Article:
Highlights of the Case


The difficulty and the focus fall in loyalty rebates. Rebates are common business practice, benefiting consumers and promoting market competition. But in this case, SAIC explicitly demonstrated that Tetra Pak had specific market conditions to impose loyalty rebates.


In the packaging market, large and mid-sized enterprises will purchase a certain amount of packaging material. If the customers made incremental orders, they would receive a lower price and additional rebates. Other competing packaging materials suppliers have to not only match Tetra Pak’s rebates for contestable portions, but also further reduce their prices to compensate customers’ rebate loss in non-contestable portions; while the average price of Tetra Pak remains high, they maintain a rather low price for incremental orders. Such a situation brings difficulty for other packaging materials suppliers to compete with Tetra Pak.

The previous orders can be deemed, as non-contestable demand of Tetra Pak’s market power and the incremental orders is contestable demand. Tetra Pak enhanced its dominance in contestable demands by loyalty rebates. The critical point needed to understand the antitrust conducts in this case is that Tetra Pak also employs retroactive rebates in its rebate strategy, which further adds to difficulty of other packaging enterprises to compete with it.


Tetra Pak enhances its market dominance in an unreasonable way not by advance of techniques and service, but by its market power. This further induces customers to choose Tetra Pak and foreclose its competitors, which eventually restricts market competition in the short run. Therefore Tetra Pak sustains and expands its market power and the Tetra Pak-dominant market is hard to change.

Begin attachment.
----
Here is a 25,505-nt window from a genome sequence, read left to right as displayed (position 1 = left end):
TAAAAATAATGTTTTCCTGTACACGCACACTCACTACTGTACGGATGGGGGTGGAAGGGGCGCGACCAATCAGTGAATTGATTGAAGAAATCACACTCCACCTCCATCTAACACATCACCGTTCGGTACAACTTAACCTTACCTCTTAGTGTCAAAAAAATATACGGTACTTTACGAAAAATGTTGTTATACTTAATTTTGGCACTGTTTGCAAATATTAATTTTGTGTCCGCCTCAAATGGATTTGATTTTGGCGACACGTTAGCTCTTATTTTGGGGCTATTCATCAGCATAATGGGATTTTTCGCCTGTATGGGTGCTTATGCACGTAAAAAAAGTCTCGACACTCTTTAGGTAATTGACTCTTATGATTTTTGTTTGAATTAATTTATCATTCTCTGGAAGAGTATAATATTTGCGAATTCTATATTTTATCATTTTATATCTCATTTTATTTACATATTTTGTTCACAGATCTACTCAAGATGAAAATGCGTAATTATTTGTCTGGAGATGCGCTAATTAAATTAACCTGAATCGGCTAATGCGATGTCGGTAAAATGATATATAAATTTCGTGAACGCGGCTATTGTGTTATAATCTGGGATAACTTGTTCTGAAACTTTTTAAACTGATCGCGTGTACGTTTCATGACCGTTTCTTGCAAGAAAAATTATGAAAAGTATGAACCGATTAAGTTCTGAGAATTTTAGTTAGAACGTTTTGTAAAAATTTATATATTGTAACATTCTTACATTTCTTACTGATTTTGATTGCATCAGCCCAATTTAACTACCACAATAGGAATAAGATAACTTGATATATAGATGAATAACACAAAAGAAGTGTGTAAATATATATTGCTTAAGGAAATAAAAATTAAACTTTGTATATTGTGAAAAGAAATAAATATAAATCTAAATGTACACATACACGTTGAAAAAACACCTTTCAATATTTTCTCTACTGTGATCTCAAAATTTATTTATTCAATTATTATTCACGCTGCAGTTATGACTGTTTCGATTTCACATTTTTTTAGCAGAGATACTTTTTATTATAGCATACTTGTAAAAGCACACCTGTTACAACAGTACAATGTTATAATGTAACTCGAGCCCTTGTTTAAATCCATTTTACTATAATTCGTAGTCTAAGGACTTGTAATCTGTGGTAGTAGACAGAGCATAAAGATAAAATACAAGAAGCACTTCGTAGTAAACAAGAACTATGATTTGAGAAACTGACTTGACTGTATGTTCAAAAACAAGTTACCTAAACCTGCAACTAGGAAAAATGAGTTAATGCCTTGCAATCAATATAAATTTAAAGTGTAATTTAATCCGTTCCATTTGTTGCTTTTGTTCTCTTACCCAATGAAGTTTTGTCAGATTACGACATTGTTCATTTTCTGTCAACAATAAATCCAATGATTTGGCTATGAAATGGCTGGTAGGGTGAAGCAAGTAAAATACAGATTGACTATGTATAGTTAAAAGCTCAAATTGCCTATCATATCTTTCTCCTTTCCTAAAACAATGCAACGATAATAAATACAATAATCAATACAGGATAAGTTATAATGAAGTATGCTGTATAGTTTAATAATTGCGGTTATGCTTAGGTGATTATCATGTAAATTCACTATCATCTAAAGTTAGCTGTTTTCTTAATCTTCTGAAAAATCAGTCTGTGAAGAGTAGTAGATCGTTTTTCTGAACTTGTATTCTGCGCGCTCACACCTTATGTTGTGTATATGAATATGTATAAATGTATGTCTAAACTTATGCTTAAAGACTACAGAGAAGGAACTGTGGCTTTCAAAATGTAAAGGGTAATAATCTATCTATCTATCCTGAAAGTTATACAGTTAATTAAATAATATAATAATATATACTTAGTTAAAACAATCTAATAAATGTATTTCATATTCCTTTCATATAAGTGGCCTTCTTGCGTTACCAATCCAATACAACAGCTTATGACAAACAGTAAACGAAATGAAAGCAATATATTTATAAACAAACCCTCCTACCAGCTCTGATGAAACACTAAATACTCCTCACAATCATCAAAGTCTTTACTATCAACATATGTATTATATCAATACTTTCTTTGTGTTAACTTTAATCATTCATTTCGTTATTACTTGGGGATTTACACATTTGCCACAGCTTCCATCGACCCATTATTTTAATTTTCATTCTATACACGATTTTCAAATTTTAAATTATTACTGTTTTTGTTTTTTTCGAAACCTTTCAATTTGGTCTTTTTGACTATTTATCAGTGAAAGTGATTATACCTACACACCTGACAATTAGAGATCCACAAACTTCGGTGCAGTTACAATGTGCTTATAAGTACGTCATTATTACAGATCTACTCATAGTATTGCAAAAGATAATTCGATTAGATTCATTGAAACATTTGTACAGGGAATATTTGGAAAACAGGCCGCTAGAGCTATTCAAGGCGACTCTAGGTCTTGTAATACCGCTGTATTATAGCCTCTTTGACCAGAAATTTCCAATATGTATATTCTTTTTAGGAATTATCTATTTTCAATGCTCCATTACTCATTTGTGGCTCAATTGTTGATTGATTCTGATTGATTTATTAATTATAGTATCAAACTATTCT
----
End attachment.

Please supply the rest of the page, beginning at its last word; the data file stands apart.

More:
According to the Decision, SAIC took the “rule of reason” approach and employed the save clause of principal (7) of Article 17 of the AML, which can serve as a landmark model in addressing cases of eliminating and restricting competition.

The School of International Business Administration and CAML will continue the Workshop on Antitrust and Industrial Organization in 2017. The workshop features enforcement agencies, experts in the industry and outstanding scholars around the world, and serves to boost research on antitrust and offer theoretical bases for antitrust enforcement.


Brief introductions of the 2 experts



Professor Tan Guofu
Guofu Tan is a Professor of Economics, University of Southern California with PhD from the California Institute of Technology, Distinguished Professor of Shanghai University of Finance and Economics, Dean of Center for Anti-Monopoly Law and Competition Economics. His research fields are Auction Theory, Industrial Organization, Antitrust Economics, Competition Policy and Regulation, Microeconomics and Chinese Economy. He serves in various editorial capacities for the International Journal of Industrial Organization, the Annals of Economics and Finance, China Economic Quarterly, and the Review of Industrial Economics.

Doctor Ju Heng
Doctor Ju Heng is Assistant Dean of the School of International Business Administration; Executive Director of Center of Anti-Monopoly Law and Competition Economics. PhD of Economics from the University of British Columbia Economics. His professional interests include Industrial Organization, Regulation and Competition Policy, Applied Microeconomics, and Chinese Economy. He has published several papers in Review of Economics and Statistics, International Economic Review, Journal of Comparative Economics, etc. He also works as antitrust expert of Shanghai Administration of Industry and Commerce at the time this article is composed.


Translated by Sun Yichen

Edited by Dominic Graham , Zhang Boxin

Source : SUFE News